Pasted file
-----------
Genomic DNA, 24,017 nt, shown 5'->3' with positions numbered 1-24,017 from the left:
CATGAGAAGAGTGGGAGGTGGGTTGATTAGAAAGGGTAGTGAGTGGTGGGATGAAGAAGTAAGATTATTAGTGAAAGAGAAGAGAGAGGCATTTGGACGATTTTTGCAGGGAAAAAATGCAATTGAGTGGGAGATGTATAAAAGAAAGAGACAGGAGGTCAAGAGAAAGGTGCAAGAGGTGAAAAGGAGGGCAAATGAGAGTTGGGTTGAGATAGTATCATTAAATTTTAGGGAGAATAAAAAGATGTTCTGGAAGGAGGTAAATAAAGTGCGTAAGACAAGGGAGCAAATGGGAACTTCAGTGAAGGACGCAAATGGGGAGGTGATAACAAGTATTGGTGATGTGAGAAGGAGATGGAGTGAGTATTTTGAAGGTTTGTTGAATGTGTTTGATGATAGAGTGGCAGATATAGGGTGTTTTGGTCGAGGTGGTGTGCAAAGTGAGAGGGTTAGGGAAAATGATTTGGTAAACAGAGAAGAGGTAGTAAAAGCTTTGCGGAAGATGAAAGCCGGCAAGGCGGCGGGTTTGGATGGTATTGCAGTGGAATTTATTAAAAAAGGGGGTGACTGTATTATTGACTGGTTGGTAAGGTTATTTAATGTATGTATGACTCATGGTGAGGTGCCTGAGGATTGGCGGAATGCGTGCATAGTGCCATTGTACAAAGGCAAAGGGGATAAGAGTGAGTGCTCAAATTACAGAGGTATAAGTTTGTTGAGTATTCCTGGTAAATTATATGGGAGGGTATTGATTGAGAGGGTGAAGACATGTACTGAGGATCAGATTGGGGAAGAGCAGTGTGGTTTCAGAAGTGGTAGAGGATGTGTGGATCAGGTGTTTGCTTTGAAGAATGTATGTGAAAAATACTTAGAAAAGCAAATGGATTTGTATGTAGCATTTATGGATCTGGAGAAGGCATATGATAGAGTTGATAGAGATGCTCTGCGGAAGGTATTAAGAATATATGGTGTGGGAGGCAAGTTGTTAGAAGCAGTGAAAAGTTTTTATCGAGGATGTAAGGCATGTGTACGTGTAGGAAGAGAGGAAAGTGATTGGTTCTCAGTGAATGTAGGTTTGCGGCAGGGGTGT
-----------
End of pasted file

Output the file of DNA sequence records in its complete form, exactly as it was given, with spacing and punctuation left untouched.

Genomic DNA, 24,017 nt, shown 5'->3' with positions numbered 1-24,017 from the left:
CATGAGAAGAGTGGGAGGTGGGTTGATTAGAAAGGGTAGTGAGTGGTGGGATGAAGAAGTAAGATTATTAGTGAAAGAGAAGAGAGAGGCATTTGGACGATTTTTGCAGGGAAAAAATGCAATTGAGTGGGAGATGTATAAAAGAAAGAGACAGGAGGTCAAGAGAAAGGTGCAAGAGGTGAAAAGGAGGGCAAATGAGAGTTGGGTTGAGATAGTATCATTAAATTTTAGGGAGAATAAAAAGATGTTCTGGAAGGAGGTAAATAAAGTGCGTAAGACAAGGGAGCAAATGGGAACTTCAGTGAAGGACGCAAATGGGGAGGTGATAACAAGTATTGGTGATGTGAGAAGGAGATGGAGTGAGTATTTTGAAGGTTTGTTGAATGTGTTTGATGATAGAGTGGCAGATATAGGGTGTTTTGGTCGAGGTGGTGTGCAAAGTGAGAGGGTTAGGGAAAATGATTTGGTAAACAGAGAAGAGGTAGTAAAAGCTTTGCGGAAGATGAAAGCCGGCAAGGCGGCGGGTTTGGATGGTATTGCAGTGGAATTTATTAAAAAAGGGGGTGACTGTATTATTGACTGGTTGGTAAGGTTATTTAATGTATGTATGACTCATGGTGAGGTGCCTGAGGATTGGCGGAATGCGTGCATAGTGCCATTGTACAAAGGCAAAGGGGATAAGAGTGAGTGCTCAAATTACAGAGGTATAAGTTTGTTGAGTATTCCTGGTAAATTATATGGGAGGGTATTGATTGAGAGGGTGAAGACATGTACTGAGGATCAGATTGGGGAAGAGCAGTGTGGTTTCAGAAGTGGTAGAGGATGTGTGGATCAGGTGTTTGCTTTGAAGAATGTATGTGAAAAATACTTAGAAAAGCAAATGGATTTGTATGTAGCATTTATGGATCTGGAGAAGGCATATGATAGAGTTGATAGAGATGCTCTGCGGAAGGTATTAAGAATATATGGTGTGGGAGGCAAGTTGTTAGAAGCAGTGAAAAGTTTTTATCGAGGATGTAAGGCATGTGTACGTGTAGGAAGAGAGGAAAGTGATTGGTTCTCAGTGAATGTAGGTTTGCGGCAGGGGTGT